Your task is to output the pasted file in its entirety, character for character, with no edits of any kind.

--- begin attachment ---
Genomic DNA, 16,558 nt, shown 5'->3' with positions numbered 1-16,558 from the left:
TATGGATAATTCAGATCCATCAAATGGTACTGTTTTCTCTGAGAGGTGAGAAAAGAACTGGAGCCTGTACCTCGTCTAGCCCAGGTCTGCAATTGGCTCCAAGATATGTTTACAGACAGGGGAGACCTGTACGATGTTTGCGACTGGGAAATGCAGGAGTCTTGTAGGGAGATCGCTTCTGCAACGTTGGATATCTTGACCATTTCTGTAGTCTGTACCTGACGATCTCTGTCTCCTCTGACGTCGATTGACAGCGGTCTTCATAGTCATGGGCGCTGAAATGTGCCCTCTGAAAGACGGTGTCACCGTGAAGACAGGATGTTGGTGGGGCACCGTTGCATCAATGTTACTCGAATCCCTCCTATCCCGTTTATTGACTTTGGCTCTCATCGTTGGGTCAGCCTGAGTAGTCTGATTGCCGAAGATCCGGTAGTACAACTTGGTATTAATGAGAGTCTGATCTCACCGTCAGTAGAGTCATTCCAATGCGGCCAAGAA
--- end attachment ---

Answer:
Genomic DNA, 16,558 nt, shown 5'->3' with positions numbered 1-16,558 from the left:
TATGGATAATTCAGATCCATCAAATGGTACTGTTTTCTCTGAGAGGTGAGAAAAGAACTGGAGCCTGTACCTCGTCTAGCCCAGGTCTGCAATTGGCTCCAAGATATGTTTACAGACAGGGGAGACCTGTACGATGTTTGCGACTGGGAAATGCAGGAGTCTTGTAGGGAGATCGCTTCTGCAACGTTGGATATCTTGACCATTTCTGTAGTCTGTACCTGACGATCTCTGTCTCCTCTGACGTCGATTGACAGCGGTCTTCATAGTCATGGGCGCTGAAATGTGCCCTCTGAAAGACGGTGTCACCGTGAAGACAGGATGTTGGTGGGGCACCGTTGCATCAATGTTACTCGAATCCCTCCTATCCCGTTTATTGACTTTGGCTCTCATCGTTGGGTCAGCCTGAGTAGTCTGATTGCCGAAGATCCGGTAGTACAACTTGGTATTAATGAGAGTCTGATCTCACCGTCAGTAGAGTCATTCCAATGCGGCCAAGAA